But lightning had struck. Two things jumped out at Zachary as he later processed the encounter. First, his recognition that he had a serious vulnerability. A susceptibility to believe most people thought like him, at least the ones in his intimate circle of family and friends. Later revelations by family members would also confirm the gullibility of this impression. Secondly, he was being forced to examine his own beliefs and whether his own country was somehow complicit in what had happened to it. He asked himself; was he little more than a martinet, marching along to a patriotic tune played by a country with a sordid, much less honored, past? Must one need to forgive his country before he could honor it? Personally, he felt like he had done both.

Still, this inner conflict cropped up occasionally in the intervening years since 9/11. Every time Zach tried to resolve it, variations of one doctrine arose: That it’s a world full of risk, fraught with danger and evil of all kinds and in all quarters. That man could govern himself with laws and moral codes and rise above the evil is noble, albeit pretty much counter to human inclinations as a group. Ironically though, those same laws and moral codes, imposed on us collectively, are what preserves one’s individualism. A group of flawed but intellectual men understood that. From this very concept was the United States of America conceived. Subsequent leaders, like the founders, were also flawed. Blacks and Native Americans can all too easily attest to this. But there’s a certain truth to manifest destiny and it can be an irresistible force.

However, among all the angst came a notion that this country was destined for greatness. This was manifested in the volumes of immigrants who crowded our shores to partake in the freedoms and opportunities afforded here. America overcame its initial mistakes and became the beacon of light for oppressed people everywhere. America is far from perfect. But if a person is into finding fault with countries of the world, good luck. The list is long, horrific, and goes back millenniums before we were a glint in eyes of our founding brothers. As for America lending support to other countries of the world who deserve the same chance at freedom from tyranny, well, guilty as charged.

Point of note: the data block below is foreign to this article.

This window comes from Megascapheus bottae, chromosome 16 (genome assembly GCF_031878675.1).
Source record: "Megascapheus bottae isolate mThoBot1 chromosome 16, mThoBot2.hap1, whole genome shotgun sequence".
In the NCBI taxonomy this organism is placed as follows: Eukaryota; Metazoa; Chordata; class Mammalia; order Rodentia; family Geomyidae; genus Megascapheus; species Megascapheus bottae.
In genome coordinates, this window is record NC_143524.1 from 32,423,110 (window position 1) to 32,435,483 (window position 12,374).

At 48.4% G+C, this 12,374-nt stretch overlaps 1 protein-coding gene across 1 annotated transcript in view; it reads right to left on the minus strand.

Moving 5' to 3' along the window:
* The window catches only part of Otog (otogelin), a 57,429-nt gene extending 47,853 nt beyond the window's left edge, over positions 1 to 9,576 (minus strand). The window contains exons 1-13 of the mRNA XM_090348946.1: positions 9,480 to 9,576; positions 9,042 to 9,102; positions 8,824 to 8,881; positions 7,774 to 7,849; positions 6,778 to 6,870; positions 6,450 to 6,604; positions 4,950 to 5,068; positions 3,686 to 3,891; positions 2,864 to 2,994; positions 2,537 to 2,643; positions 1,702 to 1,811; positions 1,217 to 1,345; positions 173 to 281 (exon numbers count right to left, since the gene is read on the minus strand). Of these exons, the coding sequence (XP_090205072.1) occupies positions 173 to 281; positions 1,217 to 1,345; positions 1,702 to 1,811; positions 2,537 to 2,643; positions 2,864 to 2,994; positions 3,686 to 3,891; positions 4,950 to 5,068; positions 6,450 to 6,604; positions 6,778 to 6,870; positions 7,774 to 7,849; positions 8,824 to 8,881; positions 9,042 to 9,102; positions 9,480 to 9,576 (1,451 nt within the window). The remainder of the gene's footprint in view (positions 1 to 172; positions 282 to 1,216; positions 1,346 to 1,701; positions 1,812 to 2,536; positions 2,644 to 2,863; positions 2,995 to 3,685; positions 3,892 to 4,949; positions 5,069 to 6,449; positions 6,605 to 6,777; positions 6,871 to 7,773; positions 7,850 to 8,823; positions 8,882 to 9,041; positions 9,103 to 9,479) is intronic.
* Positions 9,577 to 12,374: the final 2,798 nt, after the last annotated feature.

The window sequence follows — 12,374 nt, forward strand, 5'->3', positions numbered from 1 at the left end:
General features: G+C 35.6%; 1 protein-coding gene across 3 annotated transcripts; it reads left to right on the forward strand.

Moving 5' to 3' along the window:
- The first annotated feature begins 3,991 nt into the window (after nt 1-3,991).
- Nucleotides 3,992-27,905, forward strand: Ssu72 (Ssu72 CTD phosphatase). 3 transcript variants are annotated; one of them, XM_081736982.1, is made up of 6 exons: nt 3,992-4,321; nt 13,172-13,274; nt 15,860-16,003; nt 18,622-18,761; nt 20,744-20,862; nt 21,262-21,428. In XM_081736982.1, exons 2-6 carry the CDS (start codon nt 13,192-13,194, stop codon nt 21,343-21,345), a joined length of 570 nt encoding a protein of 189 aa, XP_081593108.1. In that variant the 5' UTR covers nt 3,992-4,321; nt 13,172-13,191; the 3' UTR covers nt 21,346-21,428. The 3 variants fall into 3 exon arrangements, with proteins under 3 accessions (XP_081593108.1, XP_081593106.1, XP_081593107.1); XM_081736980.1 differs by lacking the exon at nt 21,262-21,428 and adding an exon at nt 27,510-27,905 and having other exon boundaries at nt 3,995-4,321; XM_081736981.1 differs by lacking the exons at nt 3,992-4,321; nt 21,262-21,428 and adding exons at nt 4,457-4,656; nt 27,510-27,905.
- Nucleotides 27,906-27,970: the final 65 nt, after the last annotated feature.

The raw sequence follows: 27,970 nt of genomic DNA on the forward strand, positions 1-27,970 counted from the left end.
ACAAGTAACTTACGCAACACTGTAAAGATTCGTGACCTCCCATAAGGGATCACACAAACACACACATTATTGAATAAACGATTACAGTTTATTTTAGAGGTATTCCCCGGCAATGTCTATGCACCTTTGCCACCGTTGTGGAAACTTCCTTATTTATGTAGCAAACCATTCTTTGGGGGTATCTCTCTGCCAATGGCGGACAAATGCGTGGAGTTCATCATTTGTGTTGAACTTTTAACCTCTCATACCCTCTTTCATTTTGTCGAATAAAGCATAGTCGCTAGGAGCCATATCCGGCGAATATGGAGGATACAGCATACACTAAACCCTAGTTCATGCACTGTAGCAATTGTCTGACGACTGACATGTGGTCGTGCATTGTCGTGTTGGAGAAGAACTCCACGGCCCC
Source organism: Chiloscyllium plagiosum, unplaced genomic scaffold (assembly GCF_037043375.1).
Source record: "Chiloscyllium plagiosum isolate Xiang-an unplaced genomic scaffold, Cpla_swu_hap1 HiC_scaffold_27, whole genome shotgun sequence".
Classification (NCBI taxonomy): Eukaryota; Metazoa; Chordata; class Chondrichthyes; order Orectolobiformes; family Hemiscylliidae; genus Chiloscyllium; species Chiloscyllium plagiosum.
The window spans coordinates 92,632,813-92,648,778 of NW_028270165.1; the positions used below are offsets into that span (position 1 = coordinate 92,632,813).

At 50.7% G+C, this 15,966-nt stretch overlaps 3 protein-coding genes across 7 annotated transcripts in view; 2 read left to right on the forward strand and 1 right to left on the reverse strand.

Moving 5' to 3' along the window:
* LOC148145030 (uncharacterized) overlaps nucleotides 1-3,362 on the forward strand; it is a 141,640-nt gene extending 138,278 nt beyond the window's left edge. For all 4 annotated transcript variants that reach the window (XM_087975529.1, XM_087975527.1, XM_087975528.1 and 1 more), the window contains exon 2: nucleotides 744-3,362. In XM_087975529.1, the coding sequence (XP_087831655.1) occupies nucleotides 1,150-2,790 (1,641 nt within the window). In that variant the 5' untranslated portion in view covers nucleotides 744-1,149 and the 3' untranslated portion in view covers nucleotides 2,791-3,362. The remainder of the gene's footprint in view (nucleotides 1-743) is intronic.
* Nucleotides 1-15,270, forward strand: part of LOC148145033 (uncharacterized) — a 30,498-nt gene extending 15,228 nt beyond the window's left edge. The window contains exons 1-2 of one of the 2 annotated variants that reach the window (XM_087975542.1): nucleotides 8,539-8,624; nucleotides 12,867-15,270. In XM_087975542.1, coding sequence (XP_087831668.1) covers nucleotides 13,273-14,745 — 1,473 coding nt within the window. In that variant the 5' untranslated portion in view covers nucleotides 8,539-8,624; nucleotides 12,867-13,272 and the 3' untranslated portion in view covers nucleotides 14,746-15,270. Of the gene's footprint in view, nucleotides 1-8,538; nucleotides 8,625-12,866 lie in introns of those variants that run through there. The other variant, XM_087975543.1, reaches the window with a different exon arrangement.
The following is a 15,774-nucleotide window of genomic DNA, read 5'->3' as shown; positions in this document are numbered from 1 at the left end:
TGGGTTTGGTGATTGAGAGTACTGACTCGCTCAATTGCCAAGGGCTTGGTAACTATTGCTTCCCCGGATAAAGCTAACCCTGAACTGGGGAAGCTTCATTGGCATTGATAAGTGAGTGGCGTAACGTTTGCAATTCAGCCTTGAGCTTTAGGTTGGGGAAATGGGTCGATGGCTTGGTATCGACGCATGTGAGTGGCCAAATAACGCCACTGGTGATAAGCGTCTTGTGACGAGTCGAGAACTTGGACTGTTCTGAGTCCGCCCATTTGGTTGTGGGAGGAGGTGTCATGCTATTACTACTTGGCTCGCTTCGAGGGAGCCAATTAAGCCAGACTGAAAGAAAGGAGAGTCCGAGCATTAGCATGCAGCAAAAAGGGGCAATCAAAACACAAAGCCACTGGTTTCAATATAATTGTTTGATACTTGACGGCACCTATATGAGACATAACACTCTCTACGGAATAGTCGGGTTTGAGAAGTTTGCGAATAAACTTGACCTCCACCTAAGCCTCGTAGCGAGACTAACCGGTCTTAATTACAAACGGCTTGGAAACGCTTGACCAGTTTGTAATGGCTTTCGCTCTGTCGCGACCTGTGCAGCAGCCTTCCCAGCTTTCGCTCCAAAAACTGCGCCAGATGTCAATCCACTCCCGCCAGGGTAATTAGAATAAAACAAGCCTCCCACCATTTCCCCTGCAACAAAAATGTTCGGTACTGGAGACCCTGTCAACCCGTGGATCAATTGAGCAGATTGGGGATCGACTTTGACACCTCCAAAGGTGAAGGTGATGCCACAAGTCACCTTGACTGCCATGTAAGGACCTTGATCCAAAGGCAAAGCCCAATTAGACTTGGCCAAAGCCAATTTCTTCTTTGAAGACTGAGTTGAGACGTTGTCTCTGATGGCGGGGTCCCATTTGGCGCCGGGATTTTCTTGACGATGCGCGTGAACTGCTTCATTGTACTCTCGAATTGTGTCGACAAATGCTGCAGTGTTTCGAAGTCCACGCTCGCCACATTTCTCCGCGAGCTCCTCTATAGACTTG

Zachary and Travis continue to have their annual catch-ups. They still have a good time and reminisce constantly. Predictably, much of the banter nowadays revolves around physical ailments and used-to-be’s, but it’s still fun. However, at least for Zachary, there exists a sad philosophical distance between them that was never there before. But that’s good too. For Zach also realizes that differences are every bit as important as agreements, and he’d much rather have a friend than a clone.